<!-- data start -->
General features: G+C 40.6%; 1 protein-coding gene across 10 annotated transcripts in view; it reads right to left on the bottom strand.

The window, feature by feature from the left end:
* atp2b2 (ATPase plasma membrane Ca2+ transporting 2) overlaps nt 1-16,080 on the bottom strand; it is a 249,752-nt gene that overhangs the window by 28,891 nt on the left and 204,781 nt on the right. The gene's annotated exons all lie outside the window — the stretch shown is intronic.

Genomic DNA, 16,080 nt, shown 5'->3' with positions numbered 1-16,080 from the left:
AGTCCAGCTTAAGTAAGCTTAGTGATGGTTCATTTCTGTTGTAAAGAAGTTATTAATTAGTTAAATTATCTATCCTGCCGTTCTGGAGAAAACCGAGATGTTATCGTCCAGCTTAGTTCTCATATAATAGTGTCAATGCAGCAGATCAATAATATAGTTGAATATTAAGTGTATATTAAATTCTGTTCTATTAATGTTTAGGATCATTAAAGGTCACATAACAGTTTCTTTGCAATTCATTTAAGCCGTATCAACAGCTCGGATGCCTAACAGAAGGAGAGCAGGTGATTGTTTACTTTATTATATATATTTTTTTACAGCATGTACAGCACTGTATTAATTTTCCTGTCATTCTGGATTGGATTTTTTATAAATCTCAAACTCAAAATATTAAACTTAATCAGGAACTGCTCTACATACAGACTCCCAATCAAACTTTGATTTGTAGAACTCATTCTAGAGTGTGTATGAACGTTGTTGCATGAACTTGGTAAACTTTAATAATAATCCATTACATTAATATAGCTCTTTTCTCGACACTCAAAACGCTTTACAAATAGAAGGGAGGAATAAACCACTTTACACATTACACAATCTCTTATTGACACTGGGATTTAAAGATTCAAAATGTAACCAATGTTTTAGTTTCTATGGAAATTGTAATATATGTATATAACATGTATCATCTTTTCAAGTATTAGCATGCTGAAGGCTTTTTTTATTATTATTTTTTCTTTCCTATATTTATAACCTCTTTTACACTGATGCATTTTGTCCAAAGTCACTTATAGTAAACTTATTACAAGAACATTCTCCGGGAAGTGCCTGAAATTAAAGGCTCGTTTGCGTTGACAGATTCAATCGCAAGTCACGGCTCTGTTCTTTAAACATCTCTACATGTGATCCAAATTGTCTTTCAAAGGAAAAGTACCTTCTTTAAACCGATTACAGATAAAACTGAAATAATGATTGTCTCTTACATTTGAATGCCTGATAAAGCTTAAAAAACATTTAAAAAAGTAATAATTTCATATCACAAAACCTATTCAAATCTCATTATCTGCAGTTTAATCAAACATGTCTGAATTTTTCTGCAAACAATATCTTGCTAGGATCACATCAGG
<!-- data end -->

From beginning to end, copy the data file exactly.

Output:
General features: G+C 40.6%; 1 protein-coding gene across 10 annotated transcripts in view; it reads right to left on the bottom strand.

The window, feature by feature from the left end:
* atp2b2 (ATPase plasma membrane Ca2+ transporting 2) overlaps nt 1-16,080 on the bottom strand; it is a 249,752-nt gene that overhangs the window by 28,891 nt on the left and 204,781 nt on the right. The gene's annotated exons all lie outside the window — the stretch shown is intronic.

Genomic DNA, 16,080 nt, shown 5'->3' with positions numbered 1-16,080 from the left:
AGTCCAGCTTAAGTAAGCTTAGTGATGGTTCATTTCTGTTGTAAAGAAGTTATTAATTAGTTAAATTATCTATCCTGCCGTTCTGGAGAAAACCGAGATGTTATCGTCCAGCTTAGTTCTCATATAATAGTGTCAATGCAGCAGATCAATAATATAGTTGAATATTAAGTGTATATTAAATTCTGTTCTATTAATGTTTAGGATCATTAAAGGTCACATAACAGTTTCTTTGCAATTCATTTAAGCCGTATCAACAGCTCGGATGCCTAACAGAAGGAGAGCAGGTGATTGTTTACTTTATTATATATATTTTTTTACAGCATGTACAGCACTGTATTAATTTTCCTGTCATTCTGGATTGGATTTTTTATAAATCTCAAACTCAAAATATTAAACTTAATCAGGAACTGCTCTACATACAGACTCCCAATCAAACTTTGATTTGTAGAACTCATTCTAGAGTGTGTATGAACGTTGTTGCATGAACTTGGTAAACTTTAATAATAATCCATTACATTAATATAGCTCTTTTCTCGACACTCAAAACGCTTTACAAATAGAAGGGAGGAATAAACCACTTTACACATTACACAATCTCTTATTGACACTGGGATTTAAAGATTCAAAATGTAACCAATGTTTTAGTTTCTATGGAAATTGTAATATATGTATATAACATGTATCATCTTTTCAAGTATTAGCATGCTGAAGGCTTTTTTTATTATTATTTTTTCTTTCCTATATTTATAACCTCTTTTACACTGATGCATTTTGTCCAAAGTCACTTATAGTAAACTTATTACAAGAACATTCTCCGGGAAGTGCCTGAAATTAAAGGCTCGTTTGCGTTGACAGATTCAATCGCAAGTCACGGCTCTGTTCTTTAAACATCTCTACATGTGATCCAAATTGTCTTTCAAAGGAAAAGTACCTTCTTTAAACCGATTACAGATAAAACTGAAATAATGATTGTCTCTTACATTTGAATGCCTGATAAAGCTTAAAAAACATTTAAAAAAGTAATAATTTCATATCACAAAACCTATTCAAATCTCATTATCTGCAGTTTAATCAAACATGTCTGAATTTTTCTGCAAACAATATCTTGCTAGGATCACATCAGG